There were no exclusion criteria, which we believe is a strength as everyone who wanted and could participate in the study was included. Another strength is that the tests were carried out in the clinical everyday life since this was our opportunity to include the complete patient group, which would probably not be possible after discharge. When analyzing those not included, the mean age was statistically significantly higher in 2018. If they had been possible to include, the results might have been worse, as increased age may lead to a worsening of the functional condition and a risk of multimorbidity [23]. In this study, we chose to count the number of diagnoses for each cohort. We believe that it is of greater value to know the number of diagnoses than whether the patient is classified as multimorbid or not. No further research was made which diagnoses the patients had, but this would have been of interest as different diagnoses may have different impact on the recovery of functioning [24]. We are aware that the ASA-classification applies to the patient’s preoperative state of health, but nevertheless believe that it provides important information to postoperative care. Regarding length of stay, only the time of care in the orthopedic unit is referred to. In the majority of cases, the patient’s care time has probably continued in another care unit, municipal care or in primary care. The assessment instrument FAC is not tested for validity or reliability for patients with hip fracture but only for neurological conditions [25]. The assessment scale only evaluates the demand of human physical support the patient needs, it does not consider, for example, which walking aid is used. FAC is perceived to focus on the individual’s balance difficulties when walking, while newly operated patients with hip fracture are usually more limited by pain and fear of movement [4, 5]. The CSPA has undergone some modifications in this study which means that the validity and reliability tests available in previous studies cannot be fully transferred. However, the modifications are considered relevant but should be validated and reliability tested in future studies. Since the assessment is carried out a few days postoperatively, the scale can be roughly divided and not sensitive enough to provide a fair spread. Assessment instruments with greater focus on locomotion might have been more appropriate to use. For example, the New Mobility Score or Cumulated Ambulatory Score, which are validity and reliability tested in patients with hip fracture and recommended by Fitzgerald et al. [26]. Household activities were excluded in this study, as there was no possibility for study participants to perform such activities in a care unit so shortly after surgery. Jamar hand dynamometer is not validated or reliability tested for patients with hip fracture but in elderly ill and also in healthy individuals, which means that transferability is considered good [18]. This study was based on the best effort of the best hand, which represents the patient’s maximum hand grip strength. Similar approaches have been used in other studies, while others suggest that an average of three trials provides better reliability [9, 18]. Measuring grip strength, which according to previous studies correlates well with lower extremity strength, we believe is the most appropriate approach to measuring muscle strength so short in time postoperatively [8]. Regarding the regression analysis, we selected five confounders that we believed could affect the outcome, but there is a risk that other confounders, which could have had an impact, were not controlled for. In order to perform a logistic regression analysis for CSPA, we needed to allocate the scale steps to a binary outcome. Due to the distribution, we needed to have scale step 0 (not physically active) separately in one group and scale steps 1 to 3 (barely physically active to little/moderately physically active) in the second group. We are aware that there was a large variation in the group that includes three scale steps, which challenge that the result was not optimally adjusted. The logistic regression considering FAC were also allocated into a binary outcome. We thought that this grouping was reasonable partly from the enormous difference whether the patient is dependent or independent in their walking ability. This from both the individual patient’s perspective but also the financial consequences that results from if the patient need or do not need help of staff. But we understand that detail information have been lost when dichotomized. The proportion of drop-out of hand grip strength was 12 and 25%, respectively, which may cause the result not optimally reliable [27].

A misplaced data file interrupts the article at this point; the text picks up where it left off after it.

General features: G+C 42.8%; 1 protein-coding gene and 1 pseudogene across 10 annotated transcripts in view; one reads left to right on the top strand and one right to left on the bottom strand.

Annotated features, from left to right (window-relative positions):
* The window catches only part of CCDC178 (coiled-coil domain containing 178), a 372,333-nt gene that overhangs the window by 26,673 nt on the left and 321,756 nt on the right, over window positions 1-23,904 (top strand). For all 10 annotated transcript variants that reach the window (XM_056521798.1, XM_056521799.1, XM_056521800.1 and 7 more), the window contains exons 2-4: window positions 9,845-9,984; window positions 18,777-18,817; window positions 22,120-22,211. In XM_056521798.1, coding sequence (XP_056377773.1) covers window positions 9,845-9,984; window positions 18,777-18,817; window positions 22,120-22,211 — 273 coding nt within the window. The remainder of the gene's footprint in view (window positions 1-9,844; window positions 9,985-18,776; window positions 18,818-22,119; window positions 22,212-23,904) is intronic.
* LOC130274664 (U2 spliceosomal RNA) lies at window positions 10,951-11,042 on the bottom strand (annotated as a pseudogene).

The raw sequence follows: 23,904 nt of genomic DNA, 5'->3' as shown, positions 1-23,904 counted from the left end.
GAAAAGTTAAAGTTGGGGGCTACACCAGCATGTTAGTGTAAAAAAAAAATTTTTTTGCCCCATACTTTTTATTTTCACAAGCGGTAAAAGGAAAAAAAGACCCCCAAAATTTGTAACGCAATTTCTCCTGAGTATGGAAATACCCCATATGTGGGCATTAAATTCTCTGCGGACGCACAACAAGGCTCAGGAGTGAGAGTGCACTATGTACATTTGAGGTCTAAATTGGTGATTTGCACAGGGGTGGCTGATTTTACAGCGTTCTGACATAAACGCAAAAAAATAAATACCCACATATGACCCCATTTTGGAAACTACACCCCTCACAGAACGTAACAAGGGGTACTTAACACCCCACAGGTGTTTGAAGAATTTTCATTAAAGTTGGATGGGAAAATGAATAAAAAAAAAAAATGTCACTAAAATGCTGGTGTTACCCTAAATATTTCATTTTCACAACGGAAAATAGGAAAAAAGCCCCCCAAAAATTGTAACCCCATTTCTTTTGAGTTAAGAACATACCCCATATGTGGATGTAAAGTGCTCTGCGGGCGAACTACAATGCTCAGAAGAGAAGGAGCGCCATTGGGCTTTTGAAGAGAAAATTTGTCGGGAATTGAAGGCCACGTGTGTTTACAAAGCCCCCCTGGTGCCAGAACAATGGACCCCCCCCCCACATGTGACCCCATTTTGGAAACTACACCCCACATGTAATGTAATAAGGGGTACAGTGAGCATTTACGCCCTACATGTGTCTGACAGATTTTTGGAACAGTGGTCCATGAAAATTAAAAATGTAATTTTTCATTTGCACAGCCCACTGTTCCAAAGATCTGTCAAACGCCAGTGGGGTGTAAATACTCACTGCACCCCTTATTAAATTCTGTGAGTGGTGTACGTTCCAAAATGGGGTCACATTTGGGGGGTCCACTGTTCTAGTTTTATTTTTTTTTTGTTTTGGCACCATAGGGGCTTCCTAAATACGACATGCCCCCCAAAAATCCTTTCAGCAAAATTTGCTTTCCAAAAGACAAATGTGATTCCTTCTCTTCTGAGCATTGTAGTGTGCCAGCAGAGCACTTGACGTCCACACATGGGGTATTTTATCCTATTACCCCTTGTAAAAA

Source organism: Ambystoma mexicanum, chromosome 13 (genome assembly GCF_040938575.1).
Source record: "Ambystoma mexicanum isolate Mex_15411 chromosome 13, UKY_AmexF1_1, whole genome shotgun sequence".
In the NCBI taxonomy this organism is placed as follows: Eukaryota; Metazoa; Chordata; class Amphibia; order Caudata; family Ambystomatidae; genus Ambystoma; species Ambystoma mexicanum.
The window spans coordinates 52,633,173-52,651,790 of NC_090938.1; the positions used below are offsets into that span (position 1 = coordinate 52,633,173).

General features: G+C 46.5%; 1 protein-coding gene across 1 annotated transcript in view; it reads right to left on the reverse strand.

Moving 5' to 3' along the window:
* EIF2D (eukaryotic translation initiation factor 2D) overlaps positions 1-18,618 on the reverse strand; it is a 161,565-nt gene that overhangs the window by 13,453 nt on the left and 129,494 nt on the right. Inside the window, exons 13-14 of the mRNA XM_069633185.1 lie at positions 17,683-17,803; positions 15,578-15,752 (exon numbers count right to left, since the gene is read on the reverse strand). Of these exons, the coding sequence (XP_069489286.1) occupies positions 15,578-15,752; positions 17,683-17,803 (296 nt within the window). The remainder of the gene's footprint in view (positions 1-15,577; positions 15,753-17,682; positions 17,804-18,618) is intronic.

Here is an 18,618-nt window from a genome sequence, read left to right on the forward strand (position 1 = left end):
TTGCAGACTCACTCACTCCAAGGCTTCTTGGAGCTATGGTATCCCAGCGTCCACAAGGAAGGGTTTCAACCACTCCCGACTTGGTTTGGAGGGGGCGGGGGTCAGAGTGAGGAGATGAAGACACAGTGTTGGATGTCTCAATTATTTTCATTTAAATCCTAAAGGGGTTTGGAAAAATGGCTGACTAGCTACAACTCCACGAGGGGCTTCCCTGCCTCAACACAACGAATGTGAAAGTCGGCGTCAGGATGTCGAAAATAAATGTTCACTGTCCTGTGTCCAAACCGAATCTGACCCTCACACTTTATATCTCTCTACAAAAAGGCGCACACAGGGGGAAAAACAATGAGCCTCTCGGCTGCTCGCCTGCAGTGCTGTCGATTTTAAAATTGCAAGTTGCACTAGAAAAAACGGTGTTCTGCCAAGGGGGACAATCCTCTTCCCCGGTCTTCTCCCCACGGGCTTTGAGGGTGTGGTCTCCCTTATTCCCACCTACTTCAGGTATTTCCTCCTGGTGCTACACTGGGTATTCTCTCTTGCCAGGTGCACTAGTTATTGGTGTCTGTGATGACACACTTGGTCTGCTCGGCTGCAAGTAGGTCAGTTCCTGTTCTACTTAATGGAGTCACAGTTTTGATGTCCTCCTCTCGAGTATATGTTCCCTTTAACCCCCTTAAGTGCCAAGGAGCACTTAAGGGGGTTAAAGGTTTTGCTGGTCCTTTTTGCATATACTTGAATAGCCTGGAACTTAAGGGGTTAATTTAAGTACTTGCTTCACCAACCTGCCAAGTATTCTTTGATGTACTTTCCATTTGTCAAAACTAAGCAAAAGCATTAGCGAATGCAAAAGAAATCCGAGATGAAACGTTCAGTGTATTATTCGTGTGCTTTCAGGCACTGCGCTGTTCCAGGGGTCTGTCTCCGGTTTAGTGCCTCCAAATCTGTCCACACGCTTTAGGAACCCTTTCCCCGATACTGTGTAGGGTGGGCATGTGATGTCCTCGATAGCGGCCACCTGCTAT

In this study the average age when a hip fracture incurred was 80 years and 81 years respectively, which is consistent with other studies and strengthens that the elderly population are the ones to suffer [5, 12]. Regarding sex distribution in the two cohorts the difference was minimal, in 2018 62% were women compared to 63% in 2008. One explanation that more females are affected may be that more females than men suffer from osteoporosis [28]. There was a higher rate of multimorbidity in 2018 than in 2008 in terms of numbers of diagnoses and ASA-classification, which means that aftercare may need to be more prepared for the more impaired state of health of the population and the recovery may therefore take longer [4]. In 2018, 60% of participants were classified in ASA-class 3 and 4 compared to 35% in 2008, a change of 25%. This is consistent with results from a Swedish study in 2019, in which 55% of patients with hip fracture were classified as ASA 3 and 4 [13]. Femoral neck fracture remains the most common fracture in both cohorts (approximately 50%), pertrochanteric femoral the second most prevalent (approximately 40%) and subtrochanteric femoral are the least frequent (about 10%). This is well in line with most regions of Sweden [5]. The average length of stay from arrival in the emergency room to discharge from the orthopedic unit has decreased by 24 hours during this 10-year period. This can be interpreted as a sign of a well-functioning postoperative care. The length of stay of both cohorts are the same length as in other hospitals in Sweden [4, 5]. Postoperative walking ability has deteriorated over this 10-year period. The results are consistent with another study showing that there is an increasing proportion of dependent walkers [13]. The difference in number of days between surgery and assessment of walking ability was statistically significant and may affect the result, as the participants in 2018 were tested earlier postoperatively and were therefore expected to have a more impaired walking ability. This was controlled in the regression analysis. A more impaired walking ability may also be explained by a more multimorbid patient group, which already may have had a more impaired functional condition and thus having more difficulties to recover postoperatively. This study has not analyzed the preoperative walking ability, which could have demonstrated a more impaired walking ability already preoperatively and allowed for an analysis of the change. The proportion of physically active people was higher in 2018. However, the results showed that the majority of participants in both cohorts had a low level of physical activity. A reasonable result reinforced by Davenport et al. when the assessment was carried out shortly after surgery [29]. The difference in number of days between surgery and physical activity assessment was statistically significant. Had the test been carried out with the same length of time in between both cohorts, perhaps even greater difference would have been demonstrated between the cohorts. When controlling for confounders higher odds was shown for cohort 2018 to be more physically active, despite the fact that in 2008 some participants were assessed to have higher physical activity levels, scale steps 2 and 3. Preoperative activity level is not analyzed, which could have been higher in 2018. The cohort 2018 had better hand grip strength, a difference that was statistically significant. The explanation for the difference is probably multifactorial. For example, more accessible information about diet and exercise, more specifically targeted training for the elderly and improved care of many diseases and diagnoses may be possible explanations. According to other studies, there is a relationship between hand grip strength and lower extremity strength and ADL function, which would mean that in 2018 the participants would also be stronger in the lower extremity and have a better ADL function [8, 9]. However, our results showed that the hand grip strength was better in 2018 while walking ability was more impaired. This may be explained by the fact that it is mainly pain that limits walking ability early postoperatively and not strength [4, 5, 26]. There were no specific rehabilitation program for hip fracture patients in either 2008 or 2018 so the primary goal of early mobilization to avoid postoperative complications, start the rehabilitation and active movement training were the same for both cohorts. The absence of a standardized postoperative rehabilitation program may have allowed patients to have received different postoperative care, which may have affected the result. Since the length of stay was relatively short, we do not believe that the variation in the rehabilitation the patient received was very large as it still needs to be individualized according to the patient’s ability.